Animalia > Chordata > Mammalia > Carnivora > Mustelidae > Mustela > Mustela eversmanii

Mustela eversmanii (Steppe Polecat)

Synonyms: Mustela eversmannii

Wikipedia Abstract

The steppe polecat (Mustela eversmanii), also known as the white or masked polecat, is a species of mustelid native to Central and Eastern Europe and Central Asia. It is listed as Least Concern by the IUCN because of its wide distribution, occurrence in a number of protected areas, and tolerance to some degree of habitat modification. It is generally of a very light yellowish colour, with dark limbs and a dark mask across the face. Compared to its relative, the European polecat, the steppe polecat is larger in size and has a more powerfully built skull.
View Wikipedia Record: Mustela eversmanii


Mustela eversmanii admirata (European polecat)
Mustela eversmanii amurensis (European polecat)
Mustela eversmanii eversmanii (European polecat)
Mustela eversmanii hungarica (European polecat)
Mustela eversmanii larvatus (European polecat)
Mustela eversmanii michnoi (European polecat)
Mustela eversmanii talassicus (European polecat)

EDGE Analysis

Uniqueness Scale: Similiar (0) 
 Unique (100)
Uniqueness & Vulnerability Scale: Similiar & Secure (0) 
 Unique & Vulnerable (100)
ED Score: 5.31
EDGE Score: 1.84


Adult Weight [1]  2.976 lbs (1.35 kg)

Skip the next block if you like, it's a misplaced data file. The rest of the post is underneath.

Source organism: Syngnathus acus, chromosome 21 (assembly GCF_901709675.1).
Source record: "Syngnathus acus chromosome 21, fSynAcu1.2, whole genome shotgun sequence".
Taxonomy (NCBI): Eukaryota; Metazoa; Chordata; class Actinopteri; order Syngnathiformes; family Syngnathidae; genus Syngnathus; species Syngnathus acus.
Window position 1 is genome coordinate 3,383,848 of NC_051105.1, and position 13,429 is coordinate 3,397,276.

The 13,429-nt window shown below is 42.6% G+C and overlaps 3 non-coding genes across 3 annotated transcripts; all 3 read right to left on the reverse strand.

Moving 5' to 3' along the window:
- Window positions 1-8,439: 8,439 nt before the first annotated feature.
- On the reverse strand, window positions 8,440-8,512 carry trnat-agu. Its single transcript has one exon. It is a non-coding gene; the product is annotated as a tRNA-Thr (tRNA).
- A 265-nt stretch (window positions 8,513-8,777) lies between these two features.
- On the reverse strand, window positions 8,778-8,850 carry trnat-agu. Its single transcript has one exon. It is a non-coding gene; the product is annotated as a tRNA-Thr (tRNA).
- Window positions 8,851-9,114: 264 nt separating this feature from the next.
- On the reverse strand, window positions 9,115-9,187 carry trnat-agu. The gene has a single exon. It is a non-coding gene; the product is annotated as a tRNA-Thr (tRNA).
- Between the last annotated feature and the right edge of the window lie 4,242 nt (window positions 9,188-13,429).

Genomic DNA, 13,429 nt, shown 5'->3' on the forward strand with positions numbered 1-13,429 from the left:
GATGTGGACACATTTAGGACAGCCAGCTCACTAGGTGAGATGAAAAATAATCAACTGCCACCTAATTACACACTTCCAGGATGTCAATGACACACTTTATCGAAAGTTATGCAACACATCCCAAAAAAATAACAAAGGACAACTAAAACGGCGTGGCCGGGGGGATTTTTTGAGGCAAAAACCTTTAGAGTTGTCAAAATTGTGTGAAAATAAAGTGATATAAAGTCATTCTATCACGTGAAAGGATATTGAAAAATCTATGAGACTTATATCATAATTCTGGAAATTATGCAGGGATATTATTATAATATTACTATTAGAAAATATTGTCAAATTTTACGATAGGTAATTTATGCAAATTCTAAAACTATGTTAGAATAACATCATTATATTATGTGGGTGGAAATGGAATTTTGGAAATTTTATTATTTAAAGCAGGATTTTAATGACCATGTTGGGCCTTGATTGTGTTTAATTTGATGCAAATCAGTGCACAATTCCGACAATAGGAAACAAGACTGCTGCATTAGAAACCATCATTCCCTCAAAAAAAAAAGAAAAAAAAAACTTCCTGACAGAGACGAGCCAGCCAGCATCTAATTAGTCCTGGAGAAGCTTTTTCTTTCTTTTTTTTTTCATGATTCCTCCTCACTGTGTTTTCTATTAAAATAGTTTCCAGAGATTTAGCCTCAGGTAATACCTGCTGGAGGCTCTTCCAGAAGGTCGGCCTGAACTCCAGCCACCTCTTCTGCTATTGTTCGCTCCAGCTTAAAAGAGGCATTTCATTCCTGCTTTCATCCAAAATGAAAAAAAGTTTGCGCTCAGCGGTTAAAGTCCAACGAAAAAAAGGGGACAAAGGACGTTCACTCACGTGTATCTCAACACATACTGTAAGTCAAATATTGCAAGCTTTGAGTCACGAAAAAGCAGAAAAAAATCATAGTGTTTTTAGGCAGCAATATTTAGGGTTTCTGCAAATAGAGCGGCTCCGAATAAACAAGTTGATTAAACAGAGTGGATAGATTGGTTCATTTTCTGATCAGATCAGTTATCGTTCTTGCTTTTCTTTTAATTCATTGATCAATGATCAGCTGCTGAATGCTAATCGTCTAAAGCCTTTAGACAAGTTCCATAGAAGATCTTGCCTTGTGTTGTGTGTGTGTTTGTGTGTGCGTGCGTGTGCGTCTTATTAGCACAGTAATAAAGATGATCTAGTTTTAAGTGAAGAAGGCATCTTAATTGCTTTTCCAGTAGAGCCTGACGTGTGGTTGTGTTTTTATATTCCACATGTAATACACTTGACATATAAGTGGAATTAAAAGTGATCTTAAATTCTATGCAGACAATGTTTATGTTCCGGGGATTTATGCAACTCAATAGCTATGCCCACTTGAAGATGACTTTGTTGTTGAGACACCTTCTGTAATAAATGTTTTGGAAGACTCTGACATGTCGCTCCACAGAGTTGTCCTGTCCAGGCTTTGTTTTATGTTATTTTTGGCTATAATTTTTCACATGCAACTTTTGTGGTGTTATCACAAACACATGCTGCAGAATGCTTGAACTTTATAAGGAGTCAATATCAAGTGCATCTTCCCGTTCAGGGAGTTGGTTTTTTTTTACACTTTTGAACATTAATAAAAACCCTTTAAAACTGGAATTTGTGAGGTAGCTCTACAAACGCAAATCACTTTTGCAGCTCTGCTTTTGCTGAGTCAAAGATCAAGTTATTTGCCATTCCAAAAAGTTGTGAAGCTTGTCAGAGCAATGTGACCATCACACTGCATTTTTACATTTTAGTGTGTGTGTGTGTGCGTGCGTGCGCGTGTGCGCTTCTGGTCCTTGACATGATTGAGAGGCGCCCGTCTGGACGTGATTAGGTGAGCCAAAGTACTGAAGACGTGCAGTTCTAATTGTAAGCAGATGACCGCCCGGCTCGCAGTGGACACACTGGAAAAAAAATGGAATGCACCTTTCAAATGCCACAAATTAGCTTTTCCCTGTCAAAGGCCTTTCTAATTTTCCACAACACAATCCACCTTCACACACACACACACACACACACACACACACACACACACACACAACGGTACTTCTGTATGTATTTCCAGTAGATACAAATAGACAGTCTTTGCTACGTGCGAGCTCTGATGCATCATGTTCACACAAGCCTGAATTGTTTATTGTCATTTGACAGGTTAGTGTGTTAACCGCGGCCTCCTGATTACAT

Birth Weight [1]  6 grams
Diet [2]  Carnivore (Vertebrates)
Diet - Endothermic [2]  100 %
Forages - Ground [2]  100 %
Female Maturity [1]  10 months 19 days
Male Maturity [1]  10 months 19 days
Gestation [1]  36 days
Litter Size [1]  9
Litters / Year [1]  1
Maximum Longevity [1]  9 years
Nocturnal [2]  Yes
Weaning [1]  51 days


Protected Areas

Biodiversity Hotspots

Name Location Endemic Species Website
Caucasus Armenia, Azerbaijan, Georgia, Iran, Russia, Turkey No
Himalaya Bhutan, China, India, Myanmar, Nepal, Pakistan No
Mountains of Central Asia Afghanistan, China, Kazakhstan, Kyrgyzstan, Tajikistan, Uzbekistan No
Mountains of Southwest China China, Myanmar No

Prey / Diet

Ochotona curzoniae (Plateau Pika)[3]

Prey / Diet Overlap


Institutions (Zoos, etc.)

Institution Infraspecies / Breed 
Chattanooga Zoo at Warner Park
Novosibirsk Zoological Park
Riverside Zoo
Scandinavian Wildlife Park
Zoologico Nacional La Aurora

Range Map


External References



Attributes / relations provided by
1de Magalhaes, J. P., and Costa, J. (2009) A database of vertebrate longevity records and their relation to other life-history traits. Journal of Evolutionary Biology 22(8):1770-1774
2Hamish Wilman, Jonathan Belmaker, Jennifer Simpson, Carolina de la Rosa, Marcelo M. Rivadeneira, and Walter Jetz. 2014. EltonTraits 1.0: Species-level foraging attributes of the world's birds and mammals. Ecology 95:2027
3The plateau pika (Ochotona curzoniae) is a keystone species for biodiversity on the Tibetan plateau, Andrew T. Smith and J. Marc Foggin, Animal Conservation (1999) 2, 235–240
4International Flea Database
5Gibson, D. I., Bray, R. A., & Harris, E. A. (Compilers) (2005). Host-Parasite Database of the Natural History Museum, London
Ecoregions provided by World Wide Fund For Nature (WWF). WildFinder: Online database of species distributions, ver. 01.06 WWF WildFINDER
Protected Areas provided by Natura 2000, UK data: © Crown copyright and database right [2010] All rights reserved. Ordnance Survey Licence number 100017955
Biological Inventories of the World's Protected Areas in cooperation between the Information Center for the Environment at the University of California, Davis and numerous collaborators.
Biodiversity Hotspots provided by Critical Ecosystem Partnership Fund
Abstract provided by DBpedia licensed under a Creative Commons License